Dec 192023

We read a lot today about seniors being taken advantage of by all sorts of scam artist and con-men. It is truly disturbing and a trend that law enforcement continually deals with.

Unfortunately, it has also been found in the financial community where brokers, agents, financial advisors and financial planners have also dealt in a dishonest or crooked way. It should not be tolerated by the financial community and breach of trust of the client or questionable integrity of any rep should be dealt with in a serious manner that would keep the reputation of the rest of the financial community in tact.

The first line of defense should be proper education of the senior community. If seniors are educated about some basic ideas and have the right questions for the financial advisors, the problems will be minimized. I would like to share some ideas that could better prepare seniors in rooting out the reps that should be leaving the business anyway.

Before I get to the strategies I would like to make a disclaimer. I do not believe that all financial advisors are bad. As a matter of fact, most of them are honest hard working people that are trying to build the same qualities that most of us want in our lives. Too many people want to throw out the baby with the bath water. Unless you want to become really educated in investments, tax law, asset allocation, economic theory and more really excited stuff like that, you should work with a trusted financial advisor. The real question boils down is how do you know if you have a good rep or not?

Before we continue I have a news flash. Everybody sells. A salesman by any other name is still a salesman. Everybody sells and is compensated based on how well he sells. If he gets an ongoing fee or a commission it doesn’t really matter. He is going to get paid! Otherwise there is no reason for him to be in business.

There are many “financial advisors” that explain they are different. They are not salesmen they are advisor. One local radio show host (a show he pays for by the way) has a saying, “Money looks better in your pocket than it does anywhere else.” Does he feel that way when it comes to his fees? Or is it only when another professional is trying to make a living? Rather than get into the Advisor – Salesman tug a war, let’s find out how to know if you have the right financial professional to work with.

A more important question than “How is he paid” is “Is this the person that I should hire?” If a financial profession does his job well, he should be paid well. And if not, why hire him? You want the best that there is working for you! And the best that there is, is never cheap!

To me it boils down to two main questions. Is this person’s integrity above question? And secondly, does he know what he is doing?

You must be fully and completely comfortable that this person has unquestionable integrity and is totally honest. You must know that if there is ever a question to your best interest or a higher payday for them that they will take your best interest 100% of the time. You must have a high level of trust for someone that you are going ask advice about your money.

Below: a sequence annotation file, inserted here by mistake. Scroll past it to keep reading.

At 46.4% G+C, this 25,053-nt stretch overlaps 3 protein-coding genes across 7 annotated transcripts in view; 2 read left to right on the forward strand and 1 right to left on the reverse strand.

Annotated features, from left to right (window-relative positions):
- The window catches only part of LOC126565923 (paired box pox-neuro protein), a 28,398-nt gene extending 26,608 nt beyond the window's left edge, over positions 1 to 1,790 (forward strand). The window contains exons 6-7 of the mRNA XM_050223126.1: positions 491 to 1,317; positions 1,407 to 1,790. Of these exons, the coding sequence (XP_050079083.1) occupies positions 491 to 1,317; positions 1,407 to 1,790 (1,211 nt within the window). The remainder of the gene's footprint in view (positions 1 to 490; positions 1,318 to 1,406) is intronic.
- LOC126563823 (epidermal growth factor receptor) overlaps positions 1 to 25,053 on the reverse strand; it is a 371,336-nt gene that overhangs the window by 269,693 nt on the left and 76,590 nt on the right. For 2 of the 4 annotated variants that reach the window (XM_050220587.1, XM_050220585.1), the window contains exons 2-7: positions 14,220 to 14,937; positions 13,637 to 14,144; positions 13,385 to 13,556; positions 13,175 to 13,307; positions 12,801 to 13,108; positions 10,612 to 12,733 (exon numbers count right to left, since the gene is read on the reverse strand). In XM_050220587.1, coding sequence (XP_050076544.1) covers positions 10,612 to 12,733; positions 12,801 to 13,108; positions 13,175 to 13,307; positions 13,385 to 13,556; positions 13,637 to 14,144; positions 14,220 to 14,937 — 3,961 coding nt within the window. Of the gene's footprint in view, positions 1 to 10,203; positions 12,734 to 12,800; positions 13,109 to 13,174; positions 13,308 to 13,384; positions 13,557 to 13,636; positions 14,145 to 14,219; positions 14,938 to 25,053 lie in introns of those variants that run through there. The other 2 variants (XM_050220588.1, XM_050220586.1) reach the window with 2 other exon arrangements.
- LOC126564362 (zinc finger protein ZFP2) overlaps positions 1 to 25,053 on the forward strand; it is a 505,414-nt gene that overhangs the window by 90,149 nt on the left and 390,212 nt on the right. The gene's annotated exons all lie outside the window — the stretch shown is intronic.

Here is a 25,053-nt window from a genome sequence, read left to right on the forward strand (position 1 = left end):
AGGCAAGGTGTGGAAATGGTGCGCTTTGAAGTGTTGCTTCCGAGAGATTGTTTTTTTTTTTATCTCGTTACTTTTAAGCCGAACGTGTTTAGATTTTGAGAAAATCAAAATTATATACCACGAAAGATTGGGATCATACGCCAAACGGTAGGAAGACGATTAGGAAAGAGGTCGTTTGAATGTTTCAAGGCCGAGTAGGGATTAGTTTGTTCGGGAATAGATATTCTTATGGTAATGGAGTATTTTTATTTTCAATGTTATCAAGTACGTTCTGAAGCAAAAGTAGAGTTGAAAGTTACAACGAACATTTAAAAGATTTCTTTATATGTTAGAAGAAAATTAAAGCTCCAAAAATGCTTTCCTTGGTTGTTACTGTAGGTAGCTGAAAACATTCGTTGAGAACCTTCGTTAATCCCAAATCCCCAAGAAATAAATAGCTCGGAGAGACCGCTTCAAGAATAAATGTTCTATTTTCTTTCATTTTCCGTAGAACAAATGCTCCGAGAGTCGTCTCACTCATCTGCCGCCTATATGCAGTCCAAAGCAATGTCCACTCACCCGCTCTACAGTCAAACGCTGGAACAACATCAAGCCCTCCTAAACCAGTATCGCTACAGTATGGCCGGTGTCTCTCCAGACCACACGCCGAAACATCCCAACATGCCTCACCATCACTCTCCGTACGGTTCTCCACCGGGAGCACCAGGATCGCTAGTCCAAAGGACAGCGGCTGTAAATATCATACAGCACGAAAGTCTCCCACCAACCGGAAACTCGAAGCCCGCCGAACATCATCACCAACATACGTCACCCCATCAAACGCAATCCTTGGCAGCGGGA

If you have doubts about this persons integrity DO NOT give him your hard earned money. Listen to your gut. Do not minimize that little inkling or a funny feeling. DO NOT give your hard earned money unless you are completely comfortable that this person is completely honest in his business dealings. Far added measure, ask for references.

Now the problem is just because someone is completely honest and has a high degree of integrity does not mean that they know what they are doing. That leads us to our second question. Is this the person I should be doing business with?

It is much harder to ascertain competence than integrity. Start off by asking the financial professional why you should hire them. Ask them to explain their financial strategy. Ask them to explain how they come to their decisions. Ask them what their specialty is and why. Make sure their philosophy fits with your own. If they are speaking industry jargon and you don’t understand what they are talking about, ask for clarification. Understand how they work before you hire them. That doesn’t mean you should baby-sit their every decision or suggestion. Rather, before hiring them you should make sure that you are on the same page.

If their discussions are all about product and not about strategy, you can probably find someone better. If they cannot clearly articulate what they do different from everyone else, they are probably not focused enough. If they can’t explain how they look at money and how to allocate it they are micro thinkers not macro thinkers. Micro thinking, meaning thinking about a small part of the financial picture vs. Macro thinking, meaning how all the assets work in symphony is a tremendous distinction. You want someone that thinks MACRO. The discussion should include your assets and liabilities, your insurances and you future plans. They all need to fit together to create a synergy that will make them work better and harder.

It’s also important to find out if they have a specialty and if they use other professionals in their practice. If they do it’s a good sign, it means they have other specialist that they work with for the betterment of the client.

Make sure you discuss you relationship with them. How often will you hear from them? How often will you meet? What do you expect from them? What do they expect from you?

If this is done correctly you could have a long term smooth sailing relationship. If not, you could have a rocky or costly short term relationship.

There is an old saying good fences make for good neighbors. Really that’s about managing your expectations. Finding the right professional and managing those expectations can be the most rewarding thing that you will ever do.

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